OhTeeDee – There’s a difference between that which is mefurash in the Torah and is essentially a set of “common-sense” societal laws and abstract mystical traditions that have no obvious basis is the Torah, nor in common sense. I mean the Jainist symbol is called an ahimsa for crying out loud. Even the name is nicked and given a slight reworking to sound Jewish.October 3, 2013 3:48 pm at 3:48 pm #1117439
yytz: The history of a Hamsa in Judaism is neither long nor strong. There are serious Chukas Akum issues with it.October 3, 2013 3:51 pm at 3:51 pm #1117440
Just my hapence, Hamsa means five in Arabic. I don’t think you can accuse Jews of making it up to sound less jain. Ahimsa means compassion or something in Hindi, I think — not sure if it’s somehow related to the word Hamsa.
OhTeeDee, I see what you’re saying. The Zohar was according to tradition written by Shimon Bar Yohai in Talmudic times and published for the first time in Spain in the 1200s. I’m not familiar with the cultural context of the time, but I’m fairly sure Hinduism and Buddhism were not popular there at the time — my guess would be that they would be completely unknown. Hinduism was traditionally confined to India, and Buddhism never became popular further West than Afghanistan. The Ramban’s mention of gilgulim had to do with his explanation of yibum (marrying your brother’s widow), and I don’t see any connection of this to Eastern religions.
It’s true there’s no obvious reference to gilgulim in the Torah, Tanakh or even the Mishnah or Talmud. However, it is conceivable that belief in reincarnation was passed down from teacher to student in small kabbalistic circles, and only revealed in the 1200s when someone (Hashem?) decided that it was time to reveal these teachings to the world. It is also conceivable that gilgulim are real, but that they weren’t part of the original belief system of Jews at all, until by ruach hakodesh and other spiritual experiences great tzaddikim like Shimon Bar Yochai or later figures realized that gilgulim is part of how Hashem runs the world.
Keep in mind that many things that are part of normative Judaism today are not found in the Torah or Tanakh (detailed descriptions of gehenna, olam haba, lighting shabbat candles). We rely on not only the Oral Torah, but also the teachings of the gedolim and tzaddikim in all the subsequent generations. If gilgulim is heretical or not true or whatever, then why did virtually all rabbis come to accept it within a few hundred years of the publishing of the Zohar? Just a thought!October 3, 2013 4:21 pm at 4:21 pm #1117441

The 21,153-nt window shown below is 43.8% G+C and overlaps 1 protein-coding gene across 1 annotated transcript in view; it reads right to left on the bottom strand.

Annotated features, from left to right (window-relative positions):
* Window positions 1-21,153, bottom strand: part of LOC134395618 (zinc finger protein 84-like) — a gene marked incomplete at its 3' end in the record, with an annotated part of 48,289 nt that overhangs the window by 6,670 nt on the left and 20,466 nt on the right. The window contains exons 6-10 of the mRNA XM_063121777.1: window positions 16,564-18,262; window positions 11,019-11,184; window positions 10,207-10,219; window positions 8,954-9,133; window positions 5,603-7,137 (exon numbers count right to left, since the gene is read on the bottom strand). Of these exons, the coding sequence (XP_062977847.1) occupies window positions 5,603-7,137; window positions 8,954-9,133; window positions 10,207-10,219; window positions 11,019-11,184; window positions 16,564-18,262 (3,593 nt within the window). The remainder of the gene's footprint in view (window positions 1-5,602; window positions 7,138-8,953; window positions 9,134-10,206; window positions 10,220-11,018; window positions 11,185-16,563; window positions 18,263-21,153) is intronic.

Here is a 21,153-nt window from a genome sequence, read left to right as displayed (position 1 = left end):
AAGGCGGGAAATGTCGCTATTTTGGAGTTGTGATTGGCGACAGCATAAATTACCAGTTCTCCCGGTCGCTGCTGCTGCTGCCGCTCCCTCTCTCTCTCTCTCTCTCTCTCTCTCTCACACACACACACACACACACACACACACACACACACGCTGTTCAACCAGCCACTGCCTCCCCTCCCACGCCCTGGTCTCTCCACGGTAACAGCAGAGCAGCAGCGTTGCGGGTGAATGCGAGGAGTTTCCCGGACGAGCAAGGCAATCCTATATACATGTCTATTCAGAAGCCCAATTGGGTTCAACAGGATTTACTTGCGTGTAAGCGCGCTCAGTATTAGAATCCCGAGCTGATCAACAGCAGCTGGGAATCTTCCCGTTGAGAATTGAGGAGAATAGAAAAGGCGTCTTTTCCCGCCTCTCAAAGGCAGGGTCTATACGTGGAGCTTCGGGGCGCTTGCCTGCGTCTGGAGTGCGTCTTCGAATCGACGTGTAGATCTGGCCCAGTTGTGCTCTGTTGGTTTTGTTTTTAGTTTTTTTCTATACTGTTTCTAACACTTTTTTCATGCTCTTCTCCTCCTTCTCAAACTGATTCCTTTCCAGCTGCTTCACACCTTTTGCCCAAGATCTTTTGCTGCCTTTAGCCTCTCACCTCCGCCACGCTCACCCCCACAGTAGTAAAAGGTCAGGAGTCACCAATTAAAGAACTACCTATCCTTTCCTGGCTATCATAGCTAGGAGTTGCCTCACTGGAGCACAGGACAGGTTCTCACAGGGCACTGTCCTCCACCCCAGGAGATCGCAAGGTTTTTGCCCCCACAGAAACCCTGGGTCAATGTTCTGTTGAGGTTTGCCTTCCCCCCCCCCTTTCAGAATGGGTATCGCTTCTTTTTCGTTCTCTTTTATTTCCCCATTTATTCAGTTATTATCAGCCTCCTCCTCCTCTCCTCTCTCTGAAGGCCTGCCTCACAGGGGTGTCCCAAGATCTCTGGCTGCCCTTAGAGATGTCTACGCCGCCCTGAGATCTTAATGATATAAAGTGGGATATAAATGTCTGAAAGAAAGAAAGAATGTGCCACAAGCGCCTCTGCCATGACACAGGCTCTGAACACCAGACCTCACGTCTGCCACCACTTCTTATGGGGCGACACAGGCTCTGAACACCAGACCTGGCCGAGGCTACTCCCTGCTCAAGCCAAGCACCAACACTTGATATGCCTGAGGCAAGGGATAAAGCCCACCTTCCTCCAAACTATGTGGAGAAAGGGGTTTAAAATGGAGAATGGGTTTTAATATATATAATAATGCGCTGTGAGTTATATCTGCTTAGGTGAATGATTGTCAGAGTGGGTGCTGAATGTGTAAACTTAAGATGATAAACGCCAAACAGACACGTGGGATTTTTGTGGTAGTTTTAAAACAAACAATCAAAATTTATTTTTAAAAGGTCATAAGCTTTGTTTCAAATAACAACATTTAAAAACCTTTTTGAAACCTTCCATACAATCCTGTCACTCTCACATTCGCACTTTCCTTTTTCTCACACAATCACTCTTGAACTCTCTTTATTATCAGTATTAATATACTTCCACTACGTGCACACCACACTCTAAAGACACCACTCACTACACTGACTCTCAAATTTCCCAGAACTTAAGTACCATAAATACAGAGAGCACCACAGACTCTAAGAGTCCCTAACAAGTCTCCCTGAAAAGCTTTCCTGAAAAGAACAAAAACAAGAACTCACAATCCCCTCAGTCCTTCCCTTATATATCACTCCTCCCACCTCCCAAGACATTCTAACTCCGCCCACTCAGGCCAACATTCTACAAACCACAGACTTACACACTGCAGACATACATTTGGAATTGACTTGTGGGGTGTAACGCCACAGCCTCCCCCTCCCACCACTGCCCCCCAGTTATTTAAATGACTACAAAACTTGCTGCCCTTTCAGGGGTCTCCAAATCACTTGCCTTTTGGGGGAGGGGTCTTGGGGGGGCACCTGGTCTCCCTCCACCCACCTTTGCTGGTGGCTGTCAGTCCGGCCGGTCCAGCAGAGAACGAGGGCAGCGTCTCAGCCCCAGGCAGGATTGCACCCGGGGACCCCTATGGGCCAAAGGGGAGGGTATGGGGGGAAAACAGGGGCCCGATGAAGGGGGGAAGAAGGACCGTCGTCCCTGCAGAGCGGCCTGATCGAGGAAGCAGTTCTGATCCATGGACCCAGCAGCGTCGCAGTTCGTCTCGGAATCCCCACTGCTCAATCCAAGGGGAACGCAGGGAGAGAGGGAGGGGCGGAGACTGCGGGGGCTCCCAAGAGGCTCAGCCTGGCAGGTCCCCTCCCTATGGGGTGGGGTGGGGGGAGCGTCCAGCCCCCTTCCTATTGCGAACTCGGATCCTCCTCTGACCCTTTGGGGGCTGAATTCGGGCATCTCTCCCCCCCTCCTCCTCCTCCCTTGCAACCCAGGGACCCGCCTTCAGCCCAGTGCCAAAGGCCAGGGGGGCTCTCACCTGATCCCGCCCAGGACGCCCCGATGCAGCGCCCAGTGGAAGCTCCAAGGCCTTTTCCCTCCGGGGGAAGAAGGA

JMH – then my question is simply, if it has no basis in common sense or the Torah – How do we know it is part of our Mesorah and not just the ideas of a single man (or group).October 3, 2013 5:03 pm at 5:03 pm #1117442Ragachovers AssistantMember
The MAHARSH”O (Shabbos 152b) states that a NESHAMA “could” come back (reincarnated) up to three times. However, the NESHAMA of a perfect TZADIK – TZADIK GOMUR – does not get reincanted:
????”? ?????? ????? ???? ??? ?? ??? ???? ?
????? ??? ????? ????? ???’.
??? ??? ????? ??? ????? ????? ???? ??? ??? ??? ????? ???? ?? ?”? ???? ????? ???? ????? ????? ?? ??????? ???? ?? ?? ??? ???? ?? ????? ??? ?? ??? ???”? ??? ????? ???? ????? ???? ?? ??? ?? ???? ??? ??”? ?????? ?? ?????? ?????? ??? ??? ???? ????? ??? ????? ????? ????? ????? ???? ?? ????? ????? ???”? ??? ???? ?????? ??? ???? ???? ???? ?????? ???? ?????? ?????? ???? ????? ?????? ???? ??? ????? ??? ??”?:
However the BAAL HATANYA (Reb Shneuer Zalman of Liadi ZT”L)
For example, there are MITZVOS that only a KOHEN could fulfill them. So, even a TZADIK who was not a KOHEN, comes back in the next GIGUL as a KOHEN in order to fulfill the mitzvos of a KOHEN:
See the orignal at:
?? ??”? eight lines from the bottom of the page.October 3, 2013 5:37 pm at 5:37 pm #1117443wallflowerParticipant
@Sam2, you’re referring to Chedva Zilberfarb. I believe the story is in Hanoch Teller’s Hey Taxi.
And FYI…Hamsa means five in Arabic. Ahimsa means nonviolence in Sanskrit. No connection.October 3, 2013 6:07 pm at 6:07 pm #1117444just my hapenceParticipant